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This Woman’s Work: Corinne Mrejen, Groupe les Echos – Le Parisien

Working women receive a slew of advice — lean in, lean out, be aggressive, but not too aggressive. We’re constantly inspired by the women who are paving the way and taking charge in the ever-evolving world of technology. Welcome to This Woman’s Work, a series highlighting how various women are advancing the tech industry, both professionally and personally.

This month, we’re chatting with Corinne Mrejen, Directrice Générale, Groupe les Echos – Le Parisien.

IX: Can you tell us more about Les Échos-Le Parisien?

CM: Les Échos-Le Parisien is the media branch of LVMH. It was the first group of national daily newspapers in France, including two large dailies, Les Echos and Le Parisien. These papers truly have have their finger on the pulse of French society, reaching 25 million readers monthly (in France alone), two-thirds of whom are reached via digital devices. 

Right now, the group is working on developing a diversification strategy, allowing all of our brands to reach new readers and users through emerging formats (podcasts, video, etc.)

IX: And when did you join the company?

CM: I joined in September 2016 to help merge Les Échos and Le Parisien, after Le Parisien was acquired by LVMH.

IX: What does your role as Managing Director involve?

CM: Last year, Pierre Louette (President and General Director of Les Échos-Le Parisien) entrusted me with establishing a new pillar of the business, dedicated to monetization activities and growing our presence in new territories, called ‘Les Échos-Le Parisien Partenaires.’

This division aims to offer companies long-lasting and structured partnerships with Les Échos-Le Parisien through media, content, and events (while, of course, maintaining the complete independence of our newsrooms).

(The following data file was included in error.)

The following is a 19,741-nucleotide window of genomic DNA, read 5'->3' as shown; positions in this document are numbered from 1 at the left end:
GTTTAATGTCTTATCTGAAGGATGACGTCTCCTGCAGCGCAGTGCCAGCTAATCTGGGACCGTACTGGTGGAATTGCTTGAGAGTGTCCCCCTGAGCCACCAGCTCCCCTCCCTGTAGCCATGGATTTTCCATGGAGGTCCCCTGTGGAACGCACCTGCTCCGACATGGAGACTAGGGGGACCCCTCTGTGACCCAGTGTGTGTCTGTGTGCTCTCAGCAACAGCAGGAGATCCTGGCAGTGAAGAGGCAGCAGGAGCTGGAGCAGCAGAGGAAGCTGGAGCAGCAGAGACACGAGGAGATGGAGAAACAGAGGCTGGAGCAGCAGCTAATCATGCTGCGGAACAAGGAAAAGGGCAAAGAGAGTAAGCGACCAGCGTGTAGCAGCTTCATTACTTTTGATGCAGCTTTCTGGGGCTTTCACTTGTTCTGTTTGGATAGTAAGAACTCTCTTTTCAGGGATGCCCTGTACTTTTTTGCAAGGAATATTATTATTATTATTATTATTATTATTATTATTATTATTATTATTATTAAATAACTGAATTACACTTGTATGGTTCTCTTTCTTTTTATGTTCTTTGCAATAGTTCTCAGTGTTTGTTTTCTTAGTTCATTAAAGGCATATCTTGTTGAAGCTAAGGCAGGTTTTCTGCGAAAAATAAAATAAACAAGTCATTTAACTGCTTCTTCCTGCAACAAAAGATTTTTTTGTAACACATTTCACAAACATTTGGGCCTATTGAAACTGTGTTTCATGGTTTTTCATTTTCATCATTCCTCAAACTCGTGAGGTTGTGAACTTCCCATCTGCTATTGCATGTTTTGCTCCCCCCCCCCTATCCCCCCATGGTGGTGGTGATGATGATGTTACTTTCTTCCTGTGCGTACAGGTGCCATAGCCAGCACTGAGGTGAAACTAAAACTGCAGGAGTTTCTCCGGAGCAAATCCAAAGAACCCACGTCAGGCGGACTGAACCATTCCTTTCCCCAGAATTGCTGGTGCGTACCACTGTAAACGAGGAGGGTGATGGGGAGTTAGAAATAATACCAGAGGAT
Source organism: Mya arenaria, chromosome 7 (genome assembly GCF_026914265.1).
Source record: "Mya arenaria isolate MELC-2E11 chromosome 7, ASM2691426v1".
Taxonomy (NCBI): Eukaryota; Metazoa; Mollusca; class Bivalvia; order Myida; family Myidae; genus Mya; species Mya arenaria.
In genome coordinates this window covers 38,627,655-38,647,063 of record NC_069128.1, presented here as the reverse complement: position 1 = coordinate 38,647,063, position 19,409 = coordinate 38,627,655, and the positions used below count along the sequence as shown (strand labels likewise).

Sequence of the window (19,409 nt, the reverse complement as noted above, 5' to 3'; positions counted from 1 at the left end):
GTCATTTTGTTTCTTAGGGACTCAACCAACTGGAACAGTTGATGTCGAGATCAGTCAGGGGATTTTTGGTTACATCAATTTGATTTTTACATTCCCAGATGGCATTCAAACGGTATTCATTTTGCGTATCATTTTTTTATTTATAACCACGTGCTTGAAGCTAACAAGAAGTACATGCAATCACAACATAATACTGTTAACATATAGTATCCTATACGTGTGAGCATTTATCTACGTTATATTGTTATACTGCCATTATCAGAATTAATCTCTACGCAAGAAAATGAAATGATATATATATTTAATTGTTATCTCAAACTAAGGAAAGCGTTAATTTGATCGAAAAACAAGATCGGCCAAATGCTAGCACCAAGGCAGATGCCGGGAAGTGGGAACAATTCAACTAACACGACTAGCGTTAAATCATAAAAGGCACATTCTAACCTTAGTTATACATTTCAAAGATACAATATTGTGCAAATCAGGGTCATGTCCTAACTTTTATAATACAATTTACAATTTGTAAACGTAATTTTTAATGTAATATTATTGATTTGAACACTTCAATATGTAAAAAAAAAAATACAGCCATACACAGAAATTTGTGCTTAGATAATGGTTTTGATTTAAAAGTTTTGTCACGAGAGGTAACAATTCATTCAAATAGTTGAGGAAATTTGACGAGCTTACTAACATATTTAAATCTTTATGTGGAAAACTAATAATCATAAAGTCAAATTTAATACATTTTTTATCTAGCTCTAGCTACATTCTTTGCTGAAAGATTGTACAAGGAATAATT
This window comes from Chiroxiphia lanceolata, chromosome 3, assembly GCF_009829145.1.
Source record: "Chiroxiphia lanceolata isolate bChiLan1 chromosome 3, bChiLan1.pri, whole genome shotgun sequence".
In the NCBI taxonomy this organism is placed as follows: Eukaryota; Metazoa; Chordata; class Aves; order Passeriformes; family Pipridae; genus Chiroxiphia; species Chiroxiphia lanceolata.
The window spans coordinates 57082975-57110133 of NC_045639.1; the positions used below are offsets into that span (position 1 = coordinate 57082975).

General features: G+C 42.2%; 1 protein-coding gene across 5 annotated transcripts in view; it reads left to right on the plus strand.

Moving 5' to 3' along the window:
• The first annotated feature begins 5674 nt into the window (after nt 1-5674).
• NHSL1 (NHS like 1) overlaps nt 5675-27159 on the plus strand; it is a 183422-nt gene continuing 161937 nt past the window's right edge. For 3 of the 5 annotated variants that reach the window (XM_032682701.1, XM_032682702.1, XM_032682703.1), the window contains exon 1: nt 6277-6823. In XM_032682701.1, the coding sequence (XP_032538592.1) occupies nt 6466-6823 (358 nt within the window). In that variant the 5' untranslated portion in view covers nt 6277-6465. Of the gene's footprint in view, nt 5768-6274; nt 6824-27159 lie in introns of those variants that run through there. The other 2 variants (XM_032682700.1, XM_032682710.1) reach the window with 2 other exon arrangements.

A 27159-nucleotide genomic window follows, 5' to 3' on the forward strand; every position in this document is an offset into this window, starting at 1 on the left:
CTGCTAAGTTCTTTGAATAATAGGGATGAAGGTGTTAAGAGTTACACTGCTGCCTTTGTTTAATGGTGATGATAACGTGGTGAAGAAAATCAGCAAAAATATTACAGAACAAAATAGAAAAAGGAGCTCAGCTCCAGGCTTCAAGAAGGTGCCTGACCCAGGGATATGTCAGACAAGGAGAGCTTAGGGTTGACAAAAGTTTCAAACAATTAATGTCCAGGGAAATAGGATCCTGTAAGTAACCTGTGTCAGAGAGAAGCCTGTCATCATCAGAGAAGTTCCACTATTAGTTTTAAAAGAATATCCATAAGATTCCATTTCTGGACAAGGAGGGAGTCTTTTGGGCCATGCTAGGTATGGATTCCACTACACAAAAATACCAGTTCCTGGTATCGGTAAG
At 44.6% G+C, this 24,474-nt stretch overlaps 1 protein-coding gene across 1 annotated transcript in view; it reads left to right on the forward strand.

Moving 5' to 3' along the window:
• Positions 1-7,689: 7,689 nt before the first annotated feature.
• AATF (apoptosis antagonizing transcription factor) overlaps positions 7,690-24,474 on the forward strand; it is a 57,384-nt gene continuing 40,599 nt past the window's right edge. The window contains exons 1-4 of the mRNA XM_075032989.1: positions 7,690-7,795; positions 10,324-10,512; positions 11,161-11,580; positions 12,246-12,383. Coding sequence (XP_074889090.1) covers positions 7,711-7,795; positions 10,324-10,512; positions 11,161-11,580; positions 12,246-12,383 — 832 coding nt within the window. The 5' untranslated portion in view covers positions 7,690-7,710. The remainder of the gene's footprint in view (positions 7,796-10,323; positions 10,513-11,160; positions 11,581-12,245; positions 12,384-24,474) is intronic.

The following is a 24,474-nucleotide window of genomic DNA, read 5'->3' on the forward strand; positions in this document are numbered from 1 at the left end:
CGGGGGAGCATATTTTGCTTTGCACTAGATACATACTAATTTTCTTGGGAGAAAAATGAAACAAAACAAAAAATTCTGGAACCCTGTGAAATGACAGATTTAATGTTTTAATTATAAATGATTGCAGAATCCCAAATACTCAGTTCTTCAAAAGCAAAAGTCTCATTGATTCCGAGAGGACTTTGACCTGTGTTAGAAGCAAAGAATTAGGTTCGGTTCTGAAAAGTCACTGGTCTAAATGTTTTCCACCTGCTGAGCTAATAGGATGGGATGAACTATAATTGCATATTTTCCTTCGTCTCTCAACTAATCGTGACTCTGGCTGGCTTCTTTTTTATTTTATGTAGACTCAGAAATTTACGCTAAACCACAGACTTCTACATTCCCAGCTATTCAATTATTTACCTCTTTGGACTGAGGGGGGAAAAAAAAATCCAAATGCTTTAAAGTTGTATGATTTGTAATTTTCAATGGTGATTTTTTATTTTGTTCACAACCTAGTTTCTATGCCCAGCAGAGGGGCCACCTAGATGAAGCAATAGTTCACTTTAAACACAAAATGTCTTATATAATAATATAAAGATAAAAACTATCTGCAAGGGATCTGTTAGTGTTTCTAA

IX: What are your daily challenges?

CM: The main challenge is working to transform a consolidated business and understanding how best to prepare for the future. We — as a company, but also as an industry — are in a period of transition. It’s important that we listen and test out different approaches, while also staying close to the projects we’re working on day-to-day.

IX: Before stepping into this role at Les Échos-Le Parisien, where had your career journey taken you?

CM: I went from an agency to an advertiser and then to a media company. I first started at Ogilvy, then joined the group SFR – Cegetel (a telecom group) as Media Director, before returning to agency life to lead Publicis Groupe Média.

In 2008, I became Director of Groupe Figaro’s management, and in 2011, I became President of M Publicité (Group Le Monde) before joining Les Échos-Le Parisien.

IX: You’ve been a lecturer in several schools. What importance do you attach to sharing knowledge and your life experience? And how does this translate into your current position?

CM: Sharing insights from my own experience is really important to me, just as I feel it’s important to constantly be open to learning.